Charly and Eriel Santagdo’s Soldier Island -- a dance adaptation of Agatha Christie’s And Then There Were None -- screens at the Fall 2022 New Jersey Film Festival on September 23. Here is my interview with Charly Santagdo:
Nigrin: Why did you make Soldier Island?
Santagado: We made Soldier Island out of a burning desire to create art together in the face of the isolation caused by the pandemic. We were itching to create in a new way, a way that captured the strangeness of the times, but still enabled us to connect with other artists.
Nigrin: Why did you adapt Agatha Christie's And Then There Were None in your film as a dance?
Santagado: We have been exploring the relationship between text and movement for a few years now and translating an entire novel felt like a logical next step after having translated several poems and prose excerpts. We chose Agatha Christie’s And Then There Were None because we were originally planning to make a live virtual Zoom performance where each dancer performed from their own home. With this constraint in mind, we searched for a narrative that took place in a house and eventually landed on And Then There Were None, a novel I’ve loved since I was a teenager.
Nigrin: What was it like shooting in the 18th-century Drake House in Plainfield, New Jersey?
Santagado: While we are so grateful to have had the opportunity to shoot at the Drake House, the filming process was not without its difficulties. First we had to rearrange the house substantially, moving delicate antique items into a storage space upstairs and ensuring that anything fragile was put in a safe place. Because we filmed each dancer separately, we had to painstakingly make sure that things were put back in the exact same place each day of filming to preserve continuity. Finally, we were operating under a significant time crunch so many scenes we only got to shoot once or twice before we needed to move on. Despite these challenges, filming in the Drake House was an incredible experience and our film literally could not have existed without the generosity of Nancy Piwowar who is the President of the Historical Society of Plainfield. She stayed with us at the house for extremely long hours so that we could shoot everything we needed on a given day, and expressed constant enthusiasm about our artistic process. It was fascinating to inhabit a home that people like George Washington and Alexander Hamilton once occupied, and the aura of history was palpable throughout the filming process.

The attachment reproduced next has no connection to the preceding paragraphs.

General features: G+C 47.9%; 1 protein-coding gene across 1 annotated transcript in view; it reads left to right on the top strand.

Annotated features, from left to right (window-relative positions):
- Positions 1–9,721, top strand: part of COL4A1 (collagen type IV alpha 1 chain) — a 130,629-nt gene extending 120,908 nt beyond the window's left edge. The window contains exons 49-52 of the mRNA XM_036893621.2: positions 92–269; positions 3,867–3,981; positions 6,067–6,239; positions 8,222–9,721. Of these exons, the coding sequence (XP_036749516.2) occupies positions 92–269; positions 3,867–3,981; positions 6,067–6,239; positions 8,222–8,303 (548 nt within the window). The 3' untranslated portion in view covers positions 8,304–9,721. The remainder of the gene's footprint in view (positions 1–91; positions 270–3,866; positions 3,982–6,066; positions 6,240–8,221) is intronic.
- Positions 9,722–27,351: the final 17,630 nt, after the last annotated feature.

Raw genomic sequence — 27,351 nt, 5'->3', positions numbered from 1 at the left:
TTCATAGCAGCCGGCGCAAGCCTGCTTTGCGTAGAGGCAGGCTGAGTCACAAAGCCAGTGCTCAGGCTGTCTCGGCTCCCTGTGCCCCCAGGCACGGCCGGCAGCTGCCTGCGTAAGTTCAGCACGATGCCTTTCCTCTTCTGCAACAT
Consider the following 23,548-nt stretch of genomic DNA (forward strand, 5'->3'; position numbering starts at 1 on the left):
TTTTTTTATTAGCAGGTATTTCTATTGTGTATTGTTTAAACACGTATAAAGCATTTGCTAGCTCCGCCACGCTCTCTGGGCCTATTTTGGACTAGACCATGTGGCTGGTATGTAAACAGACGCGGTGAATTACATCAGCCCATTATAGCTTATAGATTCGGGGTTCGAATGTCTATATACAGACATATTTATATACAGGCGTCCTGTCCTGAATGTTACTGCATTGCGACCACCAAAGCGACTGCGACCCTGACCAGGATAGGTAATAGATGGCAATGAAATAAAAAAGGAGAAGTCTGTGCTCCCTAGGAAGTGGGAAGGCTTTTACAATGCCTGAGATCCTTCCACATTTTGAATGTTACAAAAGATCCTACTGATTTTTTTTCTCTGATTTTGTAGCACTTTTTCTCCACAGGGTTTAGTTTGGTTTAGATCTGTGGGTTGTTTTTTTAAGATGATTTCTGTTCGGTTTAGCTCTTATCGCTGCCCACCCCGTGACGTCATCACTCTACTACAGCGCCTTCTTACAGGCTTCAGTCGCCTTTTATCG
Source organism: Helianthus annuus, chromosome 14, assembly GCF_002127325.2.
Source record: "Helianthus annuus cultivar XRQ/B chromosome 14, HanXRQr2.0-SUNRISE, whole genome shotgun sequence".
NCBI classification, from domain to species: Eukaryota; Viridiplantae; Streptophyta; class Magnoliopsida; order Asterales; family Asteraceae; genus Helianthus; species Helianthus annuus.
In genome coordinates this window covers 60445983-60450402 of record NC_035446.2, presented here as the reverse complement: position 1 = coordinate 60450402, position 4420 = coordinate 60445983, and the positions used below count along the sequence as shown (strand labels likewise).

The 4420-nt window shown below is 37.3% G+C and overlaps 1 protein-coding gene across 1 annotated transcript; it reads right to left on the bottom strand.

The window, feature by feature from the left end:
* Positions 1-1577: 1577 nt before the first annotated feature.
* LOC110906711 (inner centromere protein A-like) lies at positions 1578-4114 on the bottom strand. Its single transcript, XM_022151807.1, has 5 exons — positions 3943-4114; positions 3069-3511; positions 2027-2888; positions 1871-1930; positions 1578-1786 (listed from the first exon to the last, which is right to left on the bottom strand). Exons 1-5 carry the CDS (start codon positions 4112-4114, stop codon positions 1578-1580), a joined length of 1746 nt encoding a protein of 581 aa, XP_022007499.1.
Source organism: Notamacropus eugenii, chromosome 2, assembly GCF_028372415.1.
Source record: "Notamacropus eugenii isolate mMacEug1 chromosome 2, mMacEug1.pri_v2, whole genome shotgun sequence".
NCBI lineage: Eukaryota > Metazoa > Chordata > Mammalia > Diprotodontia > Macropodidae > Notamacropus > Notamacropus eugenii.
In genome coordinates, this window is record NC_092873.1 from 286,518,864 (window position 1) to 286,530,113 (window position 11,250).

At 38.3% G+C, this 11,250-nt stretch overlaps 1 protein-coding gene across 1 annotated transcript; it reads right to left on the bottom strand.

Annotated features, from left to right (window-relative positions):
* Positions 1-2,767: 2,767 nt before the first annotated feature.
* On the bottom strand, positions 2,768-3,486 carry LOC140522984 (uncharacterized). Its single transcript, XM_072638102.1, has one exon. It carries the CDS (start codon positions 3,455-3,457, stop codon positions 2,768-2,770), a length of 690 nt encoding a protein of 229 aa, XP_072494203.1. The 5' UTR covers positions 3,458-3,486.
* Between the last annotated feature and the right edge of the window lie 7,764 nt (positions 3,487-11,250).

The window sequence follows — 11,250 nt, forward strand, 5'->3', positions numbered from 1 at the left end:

Nigrin: Was it difficult making your film during the pandemic?
Santagado: Making our film during the pandemic was certainly challenging. We rehearsed primarily over Zoom, which posed its own complications (glitches, having to reverse movement because of screen mirroring, unwanted distractions, etc.) Some of the dancers in our film never even met in person. We also had to adjust from our original plan of a Zoom performance to a prerecorded film. The dancers’ initial contracts had no in person component, but because we were dissatisfied with the capabilities of Zoom and other similar platforms, we changed our plans and decided to create a film, which meant that the dancers had to show up in person to be recorded. One of our dancers, for example, lives in Los Angeles and we had to fly her in for a few days to shoot her parts.
Nigrin: Are there any memorable stories while you made this film or any other info about your film you would like to relay to us?
Santagado: The whole process is something I will never forget. In order to get all the shots we wanted, we had to plan things down to the minute and I still can’t believe we were able to stick to our incredibly tight schedule and ultimately complete the film, especially on such a small budget. One memorable moment was the day we got about half the dancers together at the beach and got to shoot as a group. It was beautiful to see so many people together after having been separated by many miles and only interacting via screens for so long. Shooting the scene where Mr. and Mrs. Rogers are seen through the window also stands out. I remember we were so pleased with ourselves for coming up with that shot and it’s still one of my favorite shots in the film.
Soldier Island screens at the Fall 2022 New Jersey Film Festival with Howl and Cabeco on Friday, September 23rd. The film will be Online for 24 Hours and In-Person at 7PM in Voorhees Hall #105/Rutgers University, 71 Hamilton Street, New Brunswick, New Jersey.
Charly and Eriel Santagado will be present at the In-Person screening to do a Q+A after the showing.
To buy tickets go here: https://watch.eventive.org/newjerseyfilmfestivalfall2022/play/62b9b969c9fa4e00b10792eb/62ac9277307521003e008695
For General Info on the Film Festival go here: https://watch.eventive.org/newjerseyfilmfestivalfall2022